Not since Hell's Angel, Christopher Hitchens' takedown of Mother Theresa, has a documentary challenged such a beloved subject as Pink Ribbons, Inc. Director Léa Pool finds corporate exploitation and misguided idealism in the pink ribbon campaign against breast cancer, which initially looks like the most worthy and high-spirited cause imaginable.
Who'd want to say a discouraging word to the thousands of pink-clad women who mobilize against a horrific disease? Pink Ribbons, Inc. avoids directly criticizing the feisty and brave breast cancer survivors and their loved ones who turn out for fundraisers "for the cure." As Pink Ribbons, Inc. scrutinizes the methods and corporate partnerships behind the anti-breast cancer movement, Pool crosscuts to walkathon participants in San Francisco and other major cities, and the marchers increasingly seem to be on a road to nowhere.
Dr. Samantha King, who authored the film's source book, Pink Ribbons, Inc.: Breast Cancer and the Politics of Philanthropy, serves as one of the film's forthright talking heads. In part, Pink Ribbons, Inc. takes on "cause marketing" by revealing how corporate sponsors like Avon and Estée Lauder improve their public image through philanthropic associations. The film celebrates the Environmental Working Group for calling out cosmetics companies for "pink-washing," i.e., supporting the campaign against breast cancer while marketing personal care products that contain potentially carcinogenic chemicals. Other companies trumpet their participation while donating pittances. Owlish Barbara A. Brenner of Breast Cancer Action, the film's most scathing interviewee, points to an American Express promotion that donated one cent per customer purchase to research.
Pink Ribbons, Inc. points out that Susan G. Komen for the Cure, the largest and best-funded breast cancer organization, has raised 1.9 billion over the years, but questions what the group has to show for it. The film's medical experts assert that cozy relationships between philanthropies and corporations can lead to ineffective health care research that emphasizes treatment over prevention. Pharmaceutical companies devote most of their energies to produce marketable products, while supporters like General Motors frown on research that targets the links between environmental pollutants and cancer.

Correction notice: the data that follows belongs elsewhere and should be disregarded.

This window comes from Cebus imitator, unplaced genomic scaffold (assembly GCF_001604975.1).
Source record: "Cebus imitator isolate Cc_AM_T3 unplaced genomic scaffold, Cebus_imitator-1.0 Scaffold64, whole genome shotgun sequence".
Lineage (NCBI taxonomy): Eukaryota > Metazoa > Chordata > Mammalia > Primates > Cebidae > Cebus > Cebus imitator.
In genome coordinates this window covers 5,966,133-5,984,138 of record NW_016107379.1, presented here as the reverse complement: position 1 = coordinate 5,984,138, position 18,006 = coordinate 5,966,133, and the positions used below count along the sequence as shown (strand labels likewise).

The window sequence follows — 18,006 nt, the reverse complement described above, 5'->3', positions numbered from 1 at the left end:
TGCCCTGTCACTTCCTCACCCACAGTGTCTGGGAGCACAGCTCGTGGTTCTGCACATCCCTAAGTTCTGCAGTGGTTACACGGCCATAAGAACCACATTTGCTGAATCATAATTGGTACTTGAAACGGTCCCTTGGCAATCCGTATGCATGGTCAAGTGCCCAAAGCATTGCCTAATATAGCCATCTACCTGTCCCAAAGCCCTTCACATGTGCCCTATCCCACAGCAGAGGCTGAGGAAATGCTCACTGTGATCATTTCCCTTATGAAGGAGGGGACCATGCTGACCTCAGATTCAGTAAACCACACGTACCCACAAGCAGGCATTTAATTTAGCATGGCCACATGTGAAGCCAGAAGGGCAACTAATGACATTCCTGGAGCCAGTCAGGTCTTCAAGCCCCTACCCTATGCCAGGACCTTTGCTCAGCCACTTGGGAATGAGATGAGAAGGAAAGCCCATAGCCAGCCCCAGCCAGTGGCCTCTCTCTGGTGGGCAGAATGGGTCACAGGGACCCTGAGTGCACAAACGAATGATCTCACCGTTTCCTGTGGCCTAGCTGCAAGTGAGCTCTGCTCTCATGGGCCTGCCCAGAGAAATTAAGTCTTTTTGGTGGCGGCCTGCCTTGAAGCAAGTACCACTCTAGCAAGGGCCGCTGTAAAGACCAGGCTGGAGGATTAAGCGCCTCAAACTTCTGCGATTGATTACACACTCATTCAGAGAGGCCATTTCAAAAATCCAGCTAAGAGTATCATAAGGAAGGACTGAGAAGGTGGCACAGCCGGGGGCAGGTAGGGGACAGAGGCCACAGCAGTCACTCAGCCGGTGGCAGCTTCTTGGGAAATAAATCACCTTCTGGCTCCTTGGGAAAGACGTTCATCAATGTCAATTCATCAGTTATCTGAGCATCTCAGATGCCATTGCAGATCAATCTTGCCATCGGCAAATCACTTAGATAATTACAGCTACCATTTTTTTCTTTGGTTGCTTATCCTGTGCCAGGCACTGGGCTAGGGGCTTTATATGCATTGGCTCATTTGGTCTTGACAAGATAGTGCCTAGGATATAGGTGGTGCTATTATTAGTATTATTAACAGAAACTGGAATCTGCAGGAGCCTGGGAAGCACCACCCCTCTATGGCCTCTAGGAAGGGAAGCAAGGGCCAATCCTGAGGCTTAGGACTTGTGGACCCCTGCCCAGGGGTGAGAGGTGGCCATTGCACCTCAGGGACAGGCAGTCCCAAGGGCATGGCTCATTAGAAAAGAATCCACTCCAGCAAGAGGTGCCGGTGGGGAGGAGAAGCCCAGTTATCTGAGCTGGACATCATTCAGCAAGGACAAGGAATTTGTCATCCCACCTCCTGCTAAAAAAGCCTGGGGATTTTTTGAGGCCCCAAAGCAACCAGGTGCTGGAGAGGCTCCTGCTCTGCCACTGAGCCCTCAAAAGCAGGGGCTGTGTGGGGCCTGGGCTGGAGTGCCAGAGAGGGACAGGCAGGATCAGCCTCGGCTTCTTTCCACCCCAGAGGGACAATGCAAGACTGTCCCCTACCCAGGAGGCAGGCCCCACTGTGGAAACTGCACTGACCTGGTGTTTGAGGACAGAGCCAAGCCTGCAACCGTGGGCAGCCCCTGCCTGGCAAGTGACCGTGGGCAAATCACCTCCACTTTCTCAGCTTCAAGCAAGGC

The National Film Board of Canada produced Pink Ribbons, Inc. in 2011, before the controversy from earlier this year when Komen stopped funding Planned Parenthood then reversed the decision after four days of outcry. Pink Ribbons, Inc. emphasizes the group's corporate compromises over its idealistic ones, like its participation in a campaign with KFC, which Komen CEO Nancy Brinker weakly justifies given the fast food chain's introduction of a grilled product.
The film reveals that the pink ribbon itself has a checkered history. The film interviews activist Charlotte Haley, who established a peach-colored ribbon as a means to pressure the American Cancer Society to increase its research. In 1992, Haley refused to give Self magazine and Estée Lauder permission to co-opt the symbol for their campaign, so the companies simply introduced the pink ribbon after test-marketing the color.
The filmmakers also take on the "tyranny of cheerfulness" through a panel of patients with Level IV (incurable) breast cancer who feel marginalized by the movement's emphasis on positivity. Pink Ribbons, Inc. turns up some surprising archival material, including a black-and-white TV special with Alfred Hitchcock directing William Shatner as an oncologist.
At times, the strength of the emotions behind Pink Ribbons, Inc. seems greater than the strength of its argument. Given the level of uncertainty about the causes of breast cancer, the documentary lacks the evidence to blame its villains for lives lost due to misplaced research dollars. Nevertheless, the documentary provides a valuable service by encouraging audiences to question public images and consider whether their energies belong at places other than walkathons.
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